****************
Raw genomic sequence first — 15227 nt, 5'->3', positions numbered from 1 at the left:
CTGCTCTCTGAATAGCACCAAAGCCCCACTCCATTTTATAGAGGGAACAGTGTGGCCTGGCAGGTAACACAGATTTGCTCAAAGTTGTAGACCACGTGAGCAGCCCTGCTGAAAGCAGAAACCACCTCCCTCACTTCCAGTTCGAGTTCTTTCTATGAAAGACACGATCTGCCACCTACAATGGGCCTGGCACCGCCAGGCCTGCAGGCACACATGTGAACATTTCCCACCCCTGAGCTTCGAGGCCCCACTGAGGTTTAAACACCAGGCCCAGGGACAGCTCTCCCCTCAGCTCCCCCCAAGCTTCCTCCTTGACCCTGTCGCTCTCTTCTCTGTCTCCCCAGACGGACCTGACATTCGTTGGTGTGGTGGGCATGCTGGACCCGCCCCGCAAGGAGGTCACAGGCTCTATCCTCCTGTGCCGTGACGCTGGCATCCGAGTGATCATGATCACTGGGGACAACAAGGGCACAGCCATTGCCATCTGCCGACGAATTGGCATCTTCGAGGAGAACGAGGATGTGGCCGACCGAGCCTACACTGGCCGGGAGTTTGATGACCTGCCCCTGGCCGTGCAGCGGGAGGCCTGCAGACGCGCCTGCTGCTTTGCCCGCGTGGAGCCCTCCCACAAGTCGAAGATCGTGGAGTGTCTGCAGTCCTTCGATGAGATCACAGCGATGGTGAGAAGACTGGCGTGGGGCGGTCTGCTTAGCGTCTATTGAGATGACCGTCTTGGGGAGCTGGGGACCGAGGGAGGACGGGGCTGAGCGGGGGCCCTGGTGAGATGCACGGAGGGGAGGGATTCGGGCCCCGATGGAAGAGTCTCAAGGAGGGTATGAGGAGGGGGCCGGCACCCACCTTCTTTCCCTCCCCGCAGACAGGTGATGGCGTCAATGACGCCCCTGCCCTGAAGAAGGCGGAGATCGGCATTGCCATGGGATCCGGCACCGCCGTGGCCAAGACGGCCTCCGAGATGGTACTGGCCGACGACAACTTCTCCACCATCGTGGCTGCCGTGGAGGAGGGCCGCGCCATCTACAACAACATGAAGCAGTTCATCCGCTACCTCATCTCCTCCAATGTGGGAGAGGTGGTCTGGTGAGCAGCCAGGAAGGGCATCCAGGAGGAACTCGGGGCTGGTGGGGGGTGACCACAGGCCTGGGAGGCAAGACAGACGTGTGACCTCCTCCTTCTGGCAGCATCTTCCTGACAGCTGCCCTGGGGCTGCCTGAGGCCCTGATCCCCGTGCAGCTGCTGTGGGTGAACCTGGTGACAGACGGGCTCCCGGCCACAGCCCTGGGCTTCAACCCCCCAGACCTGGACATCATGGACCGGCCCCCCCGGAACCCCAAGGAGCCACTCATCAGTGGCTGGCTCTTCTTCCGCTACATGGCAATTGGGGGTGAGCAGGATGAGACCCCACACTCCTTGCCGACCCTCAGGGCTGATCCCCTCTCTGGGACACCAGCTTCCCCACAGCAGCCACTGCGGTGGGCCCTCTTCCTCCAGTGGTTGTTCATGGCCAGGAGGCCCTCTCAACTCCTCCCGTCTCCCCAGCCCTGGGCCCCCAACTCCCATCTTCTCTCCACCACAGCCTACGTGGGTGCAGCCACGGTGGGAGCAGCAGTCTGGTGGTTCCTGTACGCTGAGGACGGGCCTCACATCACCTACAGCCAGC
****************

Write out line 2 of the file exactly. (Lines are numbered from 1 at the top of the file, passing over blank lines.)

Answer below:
CTGCTCTCTGAATAGCACCAAAGCCCCACTCCATTTTATAGAGGGAACAGTGTGGCCTGGCAGGTAACACAGATTTGCTCAAAGTTGTAGACCACGTGAGCAGCCCTGCTGAAAGCAGAAACCACCTCCCTCACTTCCAGTTCGAGTTCTTTCTATGAAAGACACGATCTGCCACCTACAATGGGCCTGGCACCGCCAGGCCTGCAGGCACACATGTGAACATTTCCCACCCCTGAGCTTCGAGGCCCCACTGAGGTTTAAACACCAGGCCCAGGGACAGCTCTCCCCTCAGCTCCCCCCAAGCTTCCTCCTTGACCCTGTCGCTCTCTTCTCTGTCTCCCCAGACGGACCTGACATTCGTTGGTGTGGTGGGCATGCTGGACCCGCCCCGCAAGGAGGTCACAGGCTCTATCCTCCTGTGCCGTGACGCTGGCATCCGAGTGATCATGATCACTGGGGACAACAAGGGCACAGCCATTGCCATCTGCCGACGAATTGGCATCTTCGAGGAGAACGAGGATGTGGCCGACCGAGCCTACACTGGCCGGGAGTTTGATGACCTGCCCCTGGCCGTGCAGCGGGAGGCCTGCAGACGCGCCTGCTGCTTTGCCCGCGTGGAGCCCTCCCACAAGTCGAAGATCGTGGAGTGTCTGCAGTCCTTCGATGAGATCACAGCGATGGTGAGAAGACTGGCGTGGGGCGGTCTGCTTAGCGTCTATTGAGATGACCGTCTTGGGGAGCTGGGGACCGAGGGAGGACGGGGCTGAGCGGGGGCCCTGGTGAGATGCACGGAGGGGAGGGATTCGGGCCCCGATGGAAGAGTCTCAAGGAGGGTATGAGGAGGGGGCCGGCACCCACCTTCTTTCCCTCCCCGCAGACAGGTGATGGCGTCAATGACGCCCCTGCCCTGAAGAAGGCGGAGATCGGCATTGCCATGGGATCCGGCACCGCCGTGGCCAAGACGGCCTCCGAGATGGTACTGGCCGACGACAACTTCTCCACCATCGTGGCTGCCGTGGAGGAGGGCCGCGCCATCTACAACAACATGAAGCAGTTCATCCGCTACCTCATCTCCTCCAATGTGGGAGAGGTGGTCTGGTGAGCAGCCAGGAAGGGCATCCAGGAGGAACTCGGGGCTGGTGGGGGGTGACCACAGGCCTGGGAGGCAAGACAGACGTGTGACCTCCTCCTTCTGGCAGCATCTTCCTGACAGCTGCCCTGGGGCTGCCTGAGGCCCTGATCCCCGTGCAGCTGCTGTGGGTGAACCTGGTGACAGACGGGCTCCCGGCCACAGCCCTGGGCTTCAACCCCCCAGACCTGGACATCATGGACCGGCCCCCCCGGAACCCCAAGGAGCCACTCATCAGTGGCTGGCTCTTCTTCCGCTACATGGCAATTGGGGGTGAGCAGGATGAGACCCCACACTCCTTGCCGACCCTCAGGGCTGATCCCCTCTCTGGGACACCAGCTTCCCCACAGCAGCCACTGCGGTGGGCCCTCTTCCTCCAGTGGTTGTTCATGGCCAGGAGGCCCTCTCAACTCCTCCCGTCTCCCCAGCCCTGGGCCCCCAACTCCCATCTTCTCTCCACCACAGCCTACGTGGGTGCAGCCACGGTGGGAGCAGCAGTCTGGTGGTTCCTGTACGCTGAGGACGGGCCTCACATCACCTACAGCCAGC